Jacob and I just returned from my first-ever and Jacob’s second South By Southwest Interactive (SXSWi). Most people know about SXSW’s amazing music portion, its independent film festival, and all of the parties associated with both. Admittedly, those were the only pieces of the festival that I’d ever known about. Well, let me tell you, if you think the music and film portion is fun, you’d agree with me: the interactive is AWESOME. Not only did we get to see some amazing speakers, but we got to soak up the energy of Austin while we were there – it was teeming with ideas, music, films, and of course, excellent social events to connect us all.
We went to several panels over the 3 days we were there, all of which were informative, exciting, and thought-provoking. Topics ranged from “Tips for Making Ideas Happen” to “Open Source Disability Tech” to Keynotes from the likes of Nate Silver, James Powderly, Chris Anderson and Guy Kawasaki.
Most exciting for me was participating on a panel titled “Regional Whuffie Building: Attracting Innovation to your City.” I got to sit alongside four of my excellent coworking colleagues to discuss how coworking spaces around the country are helping to attract innovations and innovators in their cities. The panel was organized and moderated by Tony Bacigalupo of New Work City in NYC, and also included Matthew Wettergreen of Caroline Collective, Geoff DiMasi of Independents Hall in Philadephia, and Julie Duryea of souk in Portland. The five of us were able to quickly connect the ideas of Whuffie, coworking, and innovation, then move along to some examples of how we are working toward building centers of innovation (aka coworking spaces and the projects that are launched from them) in our own cities. (If you’re interested in what Whuffie is, please check out the variety of info Tara Hunt has put out on the subject – her slideshow from SXSW lives here.).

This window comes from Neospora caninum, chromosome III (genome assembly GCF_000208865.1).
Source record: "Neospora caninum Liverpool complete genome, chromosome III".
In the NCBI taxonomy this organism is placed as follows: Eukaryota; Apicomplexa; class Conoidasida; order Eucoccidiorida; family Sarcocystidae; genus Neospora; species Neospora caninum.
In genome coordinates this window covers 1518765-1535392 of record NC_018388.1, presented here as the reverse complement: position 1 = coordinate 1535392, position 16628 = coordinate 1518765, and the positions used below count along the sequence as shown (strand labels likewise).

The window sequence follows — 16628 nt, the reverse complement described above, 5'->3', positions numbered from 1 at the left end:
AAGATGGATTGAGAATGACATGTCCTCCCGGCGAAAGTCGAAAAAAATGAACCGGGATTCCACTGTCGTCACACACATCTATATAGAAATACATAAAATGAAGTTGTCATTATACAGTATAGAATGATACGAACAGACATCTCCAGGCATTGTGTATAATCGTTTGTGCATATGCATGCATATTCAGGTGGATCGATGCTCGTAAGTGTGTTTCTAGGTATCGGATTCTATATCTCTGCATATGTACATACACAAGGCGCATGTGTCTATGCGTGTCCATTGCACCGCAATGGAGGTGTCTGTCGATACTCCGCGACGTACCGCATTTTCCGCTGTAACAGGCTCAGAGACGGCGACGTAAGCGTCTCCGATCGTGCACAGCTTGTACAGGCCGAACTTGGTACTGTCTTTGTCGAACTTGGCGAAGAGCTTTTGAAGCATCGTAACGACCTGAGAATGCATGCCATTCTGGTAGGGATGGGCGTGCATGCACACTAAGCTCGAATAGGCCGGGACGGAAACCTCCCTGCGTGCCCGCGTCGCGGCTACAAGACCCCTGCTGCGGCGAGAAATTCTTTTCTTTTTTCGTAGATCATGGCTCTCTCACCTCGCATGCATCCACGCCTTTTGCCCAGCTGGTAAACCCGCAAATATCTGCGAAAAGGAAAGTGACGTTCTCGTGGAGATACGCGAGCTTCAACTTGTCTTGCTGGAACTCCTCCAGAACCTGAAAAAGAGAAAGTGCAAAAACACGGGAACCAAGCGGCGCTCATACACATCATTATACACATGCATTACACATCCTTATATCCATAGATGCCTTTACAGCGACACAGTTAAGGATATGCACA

If there is one thing I can draw out from participating on this panel, it is that coworking spaces and the people who use them are officially on to something. Work as we know it and as we have been doing it for years (centuries really) is changing for the good, and coworking spaces are a wonderful example of that. There is so much beauty in idea of coworking:
- Individual workers get to work along side other smart, motivated folks and therefore be more productive.
- Ideas are generated faster and more wholly than when individuals sit in their private offices or homes. Interesting things happen more often and faster when you put interesting people together. It’s the concept Tara Hunt and Chris Messina at Citizen Space coined “accelerated serendipity.” It might sound woo-woo, but if you’ve ever seen it happen, it’s incredible.
- The noticeable effect that by working next to folks who you don’t work with or for can actually make your work better.
- The local-nature of each space and how they reflect the cities they are in, the neighborhoods they are in, and the individuals who work in them. Add to that the benefit (in most spaces) of being able to walk, bike, or bus to work – it really beats having to drive through horrifyingly bad traffic every day.
Whatever your reason for coming to a coworking space (or for even thinking to join one), let me tell you this right now: You’re a part of something big. It is clear that all around us the nature of business is changing. And alongside that change we as communities (of workers, of neighbors, or of businesses) need to change and adapt the way we work together to be more successful. Coworking is just one example of how the shape of work is shifting, and shifting for the better.
So rock on, fellow coworkers, and I look forward to seeing more of you in Austin next year.